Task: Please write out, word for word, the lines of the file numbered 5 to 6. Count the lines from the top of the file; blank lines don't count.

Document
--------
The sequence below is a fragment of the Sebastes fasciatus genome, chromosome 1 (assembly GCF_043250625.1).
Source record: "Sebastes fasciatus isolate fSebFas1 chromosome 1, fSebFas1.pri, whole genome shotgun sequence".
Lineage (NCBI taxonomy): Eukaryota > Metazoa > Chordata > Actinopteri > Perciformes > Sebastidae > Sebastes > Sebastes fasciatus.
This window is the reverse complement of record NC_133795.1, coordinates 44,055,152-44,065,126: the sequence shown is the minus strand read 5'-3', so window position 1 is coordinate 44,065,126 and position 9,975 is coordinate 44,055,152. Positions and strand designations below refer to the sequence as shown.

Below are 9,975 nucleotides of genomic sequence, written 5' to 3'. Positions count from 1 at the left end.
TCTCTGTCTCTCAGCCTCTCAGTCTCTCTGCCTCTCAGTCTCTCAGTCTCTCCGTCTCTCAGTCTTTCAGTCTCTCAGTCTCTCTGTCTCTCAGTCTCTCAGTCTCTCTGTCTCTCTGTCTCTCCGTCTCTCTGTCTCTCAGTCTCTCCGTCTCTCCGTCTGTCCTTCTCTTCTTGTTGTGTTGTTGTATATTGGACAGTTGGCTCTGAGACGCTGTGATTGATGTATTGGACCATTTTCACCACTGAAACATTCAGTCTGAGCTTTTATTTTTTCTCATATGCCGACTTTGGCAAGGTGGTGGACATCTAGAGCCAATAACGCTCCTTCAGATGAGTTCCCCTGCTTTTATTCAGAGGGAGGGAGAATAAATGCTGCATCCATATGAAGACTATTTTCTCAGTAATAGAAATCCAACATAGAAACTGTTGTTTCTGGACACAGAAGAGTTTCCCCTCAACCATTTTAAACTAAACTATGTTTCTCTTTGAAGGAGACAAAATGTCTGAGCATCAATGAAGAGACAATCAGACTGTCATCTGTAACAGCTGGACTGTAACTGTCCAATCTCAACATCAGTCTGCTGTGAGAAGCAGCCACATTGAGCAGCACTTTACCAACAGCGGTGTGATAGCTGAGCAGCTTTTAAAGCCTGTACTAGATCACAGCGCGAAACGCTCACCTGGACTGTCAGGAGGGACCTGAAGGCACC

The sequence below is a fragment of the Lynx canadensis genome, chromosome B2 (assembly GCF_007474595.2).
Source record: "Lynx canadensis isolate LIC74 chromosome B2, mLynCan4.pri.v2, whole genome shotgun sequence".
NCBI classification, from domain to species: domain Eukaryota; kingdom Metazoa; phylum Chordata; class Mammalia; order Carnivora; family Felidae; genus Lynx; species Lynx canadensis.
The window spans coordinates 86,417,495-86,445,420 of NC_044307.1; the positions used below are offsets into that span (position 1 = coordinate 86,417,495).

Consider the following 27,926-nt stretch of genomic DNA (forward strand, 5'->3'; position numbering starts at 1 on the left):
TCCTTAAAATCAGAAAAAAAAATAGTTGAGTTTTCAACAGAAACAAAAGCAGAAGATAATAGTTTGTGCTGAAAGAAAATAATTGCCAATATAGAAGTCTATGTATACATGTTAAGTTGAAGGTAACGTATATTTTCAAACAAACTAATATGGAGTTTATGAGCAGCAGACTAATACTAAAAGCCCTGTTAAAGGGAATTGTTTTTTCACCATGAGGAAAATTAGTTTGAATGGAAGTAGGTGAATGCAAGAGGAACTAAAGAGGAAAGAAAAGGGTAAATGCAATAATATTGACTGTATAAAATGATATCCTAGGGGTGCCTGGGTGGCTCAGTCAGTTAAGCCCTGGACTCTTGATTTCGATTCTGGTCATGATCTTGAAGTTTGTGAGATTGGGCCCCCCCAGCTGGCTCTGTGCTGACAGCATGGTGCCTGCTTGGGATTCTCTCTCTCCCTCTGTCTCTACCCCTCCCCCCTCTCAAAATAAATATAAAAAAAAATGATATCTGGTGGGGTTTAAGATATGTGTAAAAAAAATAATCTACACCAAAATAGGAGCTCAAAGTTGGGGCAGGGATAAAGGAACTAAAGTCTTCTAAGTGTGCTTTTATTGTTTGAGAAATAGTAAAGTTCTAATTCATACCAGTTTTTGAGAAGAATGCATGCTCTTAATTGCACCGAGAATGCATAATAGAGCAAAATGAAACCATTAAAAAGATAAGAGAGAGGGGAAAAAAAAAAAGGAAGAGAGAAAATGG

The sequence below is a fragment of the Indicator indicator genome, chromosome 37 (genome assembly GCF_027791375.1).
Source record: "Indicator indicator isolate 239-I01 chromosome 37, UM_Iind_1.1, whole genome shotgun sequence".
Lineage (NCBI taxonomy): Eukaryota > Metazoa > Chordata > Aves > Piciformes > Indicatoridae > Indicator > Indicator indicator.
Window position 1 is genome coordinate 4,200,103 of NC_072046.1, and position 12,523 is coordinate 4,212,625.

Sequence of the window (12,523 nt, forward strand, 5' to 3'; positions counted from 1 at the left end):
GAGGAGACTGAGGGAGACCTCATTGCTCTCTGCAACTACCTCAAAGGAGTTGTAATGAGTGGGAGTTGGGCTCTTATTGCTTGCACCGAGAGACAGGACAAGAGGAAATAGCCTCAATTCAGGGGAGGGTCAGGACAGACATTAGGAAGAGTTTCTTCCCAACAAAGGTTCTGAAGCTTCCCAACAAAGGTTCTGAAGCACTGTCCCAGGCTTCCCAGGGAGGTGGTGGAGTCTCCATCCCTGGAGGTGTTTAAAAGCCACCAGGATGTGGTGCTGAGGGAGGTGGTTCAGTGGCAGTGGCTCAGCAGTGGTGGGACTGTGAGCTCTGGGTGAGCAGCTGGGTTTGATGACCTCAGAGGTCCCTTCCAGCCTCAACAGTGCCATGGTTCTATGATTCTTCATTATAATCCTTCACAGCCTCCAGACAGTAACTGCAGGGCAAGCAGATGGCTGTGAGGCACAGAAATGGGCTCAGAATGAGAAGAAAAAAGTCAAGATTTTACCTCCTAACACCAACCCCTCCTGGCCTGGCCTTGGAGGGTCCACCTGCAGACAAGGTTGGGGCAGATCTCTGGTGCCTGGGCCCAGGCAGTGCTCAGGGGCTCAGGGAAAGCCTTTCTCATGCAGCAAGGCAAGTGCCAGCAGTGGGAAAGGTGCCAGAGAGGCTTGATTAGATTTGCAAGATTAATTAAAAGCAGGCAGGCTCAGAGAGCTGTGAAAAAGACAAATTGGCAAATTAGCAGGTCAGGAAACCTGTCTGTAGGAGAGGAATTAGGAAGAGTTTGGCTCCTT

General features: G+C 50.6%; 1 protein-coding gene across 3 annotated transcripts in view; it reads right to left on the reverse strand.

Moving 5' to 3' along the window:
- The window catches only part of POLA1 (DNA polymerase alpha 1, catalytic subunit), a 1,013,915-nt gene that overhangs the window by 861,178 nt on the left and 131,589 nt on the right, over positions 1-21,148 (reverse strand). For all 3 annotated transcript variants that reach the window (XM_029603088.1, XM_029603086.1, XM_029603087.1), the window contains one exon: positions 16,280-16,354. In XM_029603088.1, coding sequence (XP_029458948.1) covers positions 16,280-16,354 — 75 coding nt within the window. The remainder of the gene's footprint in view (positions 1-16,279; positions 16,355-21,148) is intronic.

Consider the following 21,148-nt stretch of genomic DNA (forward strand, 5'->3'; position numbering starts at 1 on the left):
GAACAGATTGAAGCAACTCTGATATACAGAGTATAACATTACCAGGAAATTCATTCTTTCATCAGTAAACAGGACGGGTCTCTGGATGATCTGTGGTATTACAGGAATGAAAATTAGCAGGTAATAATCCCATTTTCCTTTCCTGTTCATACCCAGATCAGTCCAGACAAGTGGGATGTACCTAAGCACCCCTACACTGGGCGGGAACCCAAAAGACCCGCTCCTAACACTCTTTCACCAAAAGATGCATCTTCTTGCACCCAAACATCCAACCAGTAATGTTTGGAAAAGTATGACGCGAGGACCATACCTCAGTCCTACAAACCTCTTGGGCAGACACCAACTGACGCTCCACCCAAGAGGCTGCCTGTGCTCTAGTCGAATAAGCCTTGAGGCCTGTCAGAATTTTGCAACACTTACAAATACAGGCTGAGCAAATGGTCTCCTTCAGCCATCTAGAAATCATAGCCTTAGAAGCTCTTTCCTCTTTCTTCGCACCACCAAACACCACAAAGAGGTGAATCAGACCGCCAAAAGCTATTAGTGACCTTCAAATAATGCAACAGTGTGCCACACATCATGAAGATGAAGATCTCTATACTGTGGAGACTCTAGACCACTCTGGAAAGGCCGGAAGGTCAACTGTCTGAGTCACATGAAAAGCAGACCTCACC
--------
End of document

Below are 9,975 nucleotides of genomic sequence, written 5' to 3'. Positions count from 1 at the left end.
TCTCTGTCTCTCAGCCTCTCAGTCTCTCTGCCTCTCAGTCTCTCAGTCTCTCCGTCTCTCAGTCTTTCAGTCTCTCAGTCTCTCTGTCTCTCAGTCTCTCAGTCTCTCTGTCTCTCTGTCTCTCCGTCTCTCTGTCTCTCAGTCTCTCCGTCTCTCCGTCTGTCCTTCTCTTCTTGTTGTGTTGTTGTATATTGGACAGTTGGCTCTGAGACGCTGTGATTGATGTATTGGACCATTTTCACCACTGAAACATTCAGTCTGAGCTTTTATTTTTTCTCATATGCCGACTTTGGCAAGGTGGTGGACATCTAGAGCCAATAACGCTCCTTCAGATGAGTTCCCCTGCTTTTATTCAGAGGGAGGGAGAATAAATGCTGCATCCATATGAAGACTATTTTCTCAGTAATAGAAATCCAACATAGAAACTGTTGTTTCTGGACACAGAAGAGTTTCCCCTCAACCATTTTAAACTAAACTATGTTTCTCTTTGAAGGAGACAAAATGTCTGAGCATCAATGAAGAGACAATCAGACTGTCATCTGTAACAGCTGGACTGTAACTGTCCAATCTCAACATCAGTCTGCTGTGAGAAGCAGCCACATTGAGCAGCACTTTACCAACAGCGGTGTGATAGCTGAGCAGCTTTTAAAGCCTGTACTAGATCACAGCGCGAAACGCTCACCTGGACTGTCAGGAGGGACCTGAAGGCACC